Mrs Butterworth and Mrs Johnson took circle time with Year 6 on Thursday afternoon.
The session started with children sharing things that are worrying them.
Then the children discussed more specific topics:
What are the risks to children / what do you think children might be at risk from?
A number of children said, “Being outside for a long time when something could happen to you (there could be people who could hurt you) and no-one would know what had happened.”
Children suggested ways of dealing with this:
• have a phone with you (always ensure it’s charged and you have credit)
• make sure you’re always with someone you
• go into a shop / knock on someone’s door for help.
• run away
• shout for help
• be aware of where you are so you can let someone know.
What should you not do if you someone is being mean to you / threatening you?
• don’t get involved because it’s what they want
• don’t try do anything to them because it could make it worse
• don’t fight them
• don’t threaten them
• don’t try to deal with it yourself, talk to a trusted adult about it
• don’t use anything as a weapon
The children discussed the idea of carrying a weapon further and thought of a range of reasons why it is not something you should do:
• it’s illegal and you can get in trouble for carrying a weapon
• it could seriously injure someone
• the weapon could be used against you
• it could hurt people close to you
• a silly mistake early in your life can have a negative effect in your later life (eg it could stop you getting a job)
Circle times on the theme of personal safety and choices made outside of school will continue next half term.
Year 6 have been writing persuasive letters in English and, building on their PSHE lessons, have focussed on the environment. As part of their research they have investigated various ways in which our planet is under threat: plastic pollution, deforestation, air pollution, animal extinction and the volume of rubbish that we produce and don’t recycle. The children have worked hard to use their understanding and specific facts to write persuasive letters explaining that we must work harder to preserve our world.
Year 6 Eagles class have produced 60-second films all about smart meters.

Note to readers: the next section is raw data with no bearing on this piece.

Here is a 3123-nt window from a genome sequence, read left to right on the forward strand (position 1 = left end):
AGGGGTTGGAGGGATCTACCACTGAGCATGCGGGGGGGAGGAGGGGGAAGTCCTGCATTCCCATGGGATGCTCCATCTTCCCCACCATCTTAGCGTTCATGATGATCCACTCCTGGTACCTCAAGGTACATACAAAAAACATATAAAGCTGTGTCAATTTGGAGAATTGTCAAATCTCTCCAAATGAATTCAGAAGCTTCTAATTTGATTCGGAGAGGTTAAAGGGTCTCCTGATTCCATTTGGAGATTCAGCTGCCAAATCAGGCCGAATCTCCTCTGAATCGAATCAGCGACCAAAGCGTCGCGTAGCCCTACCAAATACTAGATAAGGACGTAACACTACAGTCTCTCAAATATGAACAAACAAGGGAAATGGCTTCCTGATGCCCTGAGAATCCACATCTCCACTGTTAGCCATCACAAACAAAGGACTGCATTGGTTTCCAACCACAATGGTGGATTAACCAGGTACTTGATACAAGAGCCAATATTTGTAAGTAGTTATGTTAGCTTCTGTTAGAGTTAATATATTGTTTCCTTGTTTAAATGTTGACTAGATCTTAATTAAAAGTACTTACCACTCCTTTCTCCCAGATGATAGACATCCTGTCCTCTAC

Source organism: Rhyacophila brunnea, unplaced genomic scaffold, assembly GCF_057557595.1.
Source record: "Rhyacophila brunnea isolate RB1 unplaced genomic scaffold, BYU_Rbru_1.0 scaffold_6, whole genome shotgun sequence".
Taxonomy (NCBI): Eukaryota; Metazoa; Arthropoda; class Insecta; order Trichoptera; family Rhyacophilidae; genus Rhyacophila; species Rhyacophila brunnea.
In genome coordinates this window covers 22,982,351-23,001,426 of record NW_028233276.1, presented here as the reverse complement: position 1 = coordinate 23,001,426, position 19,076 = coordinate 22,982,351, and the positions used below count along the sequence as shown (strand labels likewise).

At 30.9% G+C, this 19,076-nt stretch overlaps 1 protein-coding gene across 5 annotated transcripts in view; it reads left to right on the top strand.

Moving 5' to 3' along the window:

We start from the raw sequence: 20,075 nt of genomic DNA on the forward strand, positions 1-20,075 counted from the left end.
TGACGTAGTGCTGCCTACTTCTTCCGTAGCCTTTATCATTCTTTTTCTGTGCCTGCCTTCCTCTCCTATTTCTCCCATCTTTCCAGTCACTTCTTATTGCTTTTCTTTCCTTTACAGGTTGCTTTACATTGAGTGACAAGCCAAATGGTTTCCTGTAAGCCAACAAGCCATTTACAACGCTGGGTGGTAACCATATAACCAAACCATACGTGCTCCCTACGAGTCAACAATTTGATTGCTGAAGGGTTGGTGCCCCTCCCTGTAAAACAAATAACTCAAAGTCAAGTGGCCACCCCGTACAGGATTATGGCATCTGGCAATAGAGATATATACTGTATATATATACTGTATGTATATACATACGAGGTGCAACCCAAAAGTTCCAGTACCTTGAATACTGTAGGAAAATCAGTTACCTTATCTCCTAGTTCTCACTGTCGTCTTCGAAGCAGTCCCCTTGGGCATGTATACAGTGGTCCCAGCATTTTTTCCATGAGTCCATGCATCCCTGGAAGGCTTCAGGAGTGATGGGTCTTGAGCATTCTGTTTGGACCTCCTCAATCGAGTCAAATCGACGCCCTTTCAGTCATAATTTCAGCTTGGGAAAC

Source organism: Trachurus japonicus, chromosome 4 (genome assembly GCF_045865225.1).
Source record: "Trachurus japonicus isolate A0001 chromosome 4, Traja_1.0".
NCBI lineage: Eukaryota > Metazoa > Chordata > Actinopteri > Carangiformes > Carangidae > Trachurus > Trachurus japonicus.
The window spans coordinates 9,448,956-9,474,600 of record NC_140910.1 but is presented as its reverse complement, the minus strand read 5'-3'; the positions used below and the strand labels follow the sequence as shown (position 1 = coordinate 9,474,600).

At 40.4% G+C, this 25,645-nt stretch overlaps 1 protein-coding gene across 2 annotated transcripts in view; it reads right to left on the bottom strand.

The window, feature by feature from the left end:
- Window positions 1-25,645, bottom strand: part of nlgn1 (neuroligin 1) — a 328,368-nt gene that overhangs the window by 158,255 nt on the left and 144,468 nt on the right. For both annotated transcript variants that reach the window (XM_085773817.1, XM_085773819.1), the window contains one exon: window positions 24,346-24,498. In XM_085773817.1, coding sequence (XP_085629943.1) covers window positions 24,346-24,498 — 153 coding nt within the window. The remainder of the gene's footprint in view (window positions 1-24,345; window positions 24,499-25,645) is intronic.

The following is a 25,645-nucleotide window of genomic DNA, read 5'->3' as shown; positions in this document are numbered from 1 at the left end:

The nationwide competition, orgainised by EON was setup to encourage primary and secondary school pupils to think about smart meters in a fun and engaging way.
Pupils were being encouraged to write, produce and record a 60-second film all about smart meters, including information about what they are, the benefits they can bring and how they can help consumers use less energy and save money on their energy bills.
All Eagles class produced their own films, below are two examples.
Building on our value word for this month “Thoughtfulness” Mrs Butterworth led the class in a discussion about how the children could demonstrate thoughtfulness both in and outside of school. The children generated a range of ideas and considered the positive impact that even very simple actions can have. Mrs Butterworth finished by setting the children a task:
Children have to try an perform at least 12 random acts of kindness before Christmas.
They need to keep a log of what they do, writing a full explanation of each.
For each child that completes the task, Mrs Butterworth and the Year 6 team will perform at least one random act of kindness in the new year.
In preparation for today’s protest, Year 6 discussed what an appropriate slogan for Anti-bullying week would be. They came up with the following suggestions:
• Bullying breaks hearts
• Together as one
• Someone is here, don’t fear
• All unique, all special
• We can be strong together
• Together as one, we fly
• We’re better together than apart
• Against bullying
• Don’t label me because I’m different.
Until they finally chose – I’M NOT A LABEL, NOR ARE YOU!
The children have been very engaged learning about global warming over the past few weeks.
Having identified a range of different factors that directly contribute to global warming, they have started to create a adverts for a ‘smart meter’. The smart meter could enable families to identify how they are using energy and to plan how to use it more efficiently – saving energy and money for the families.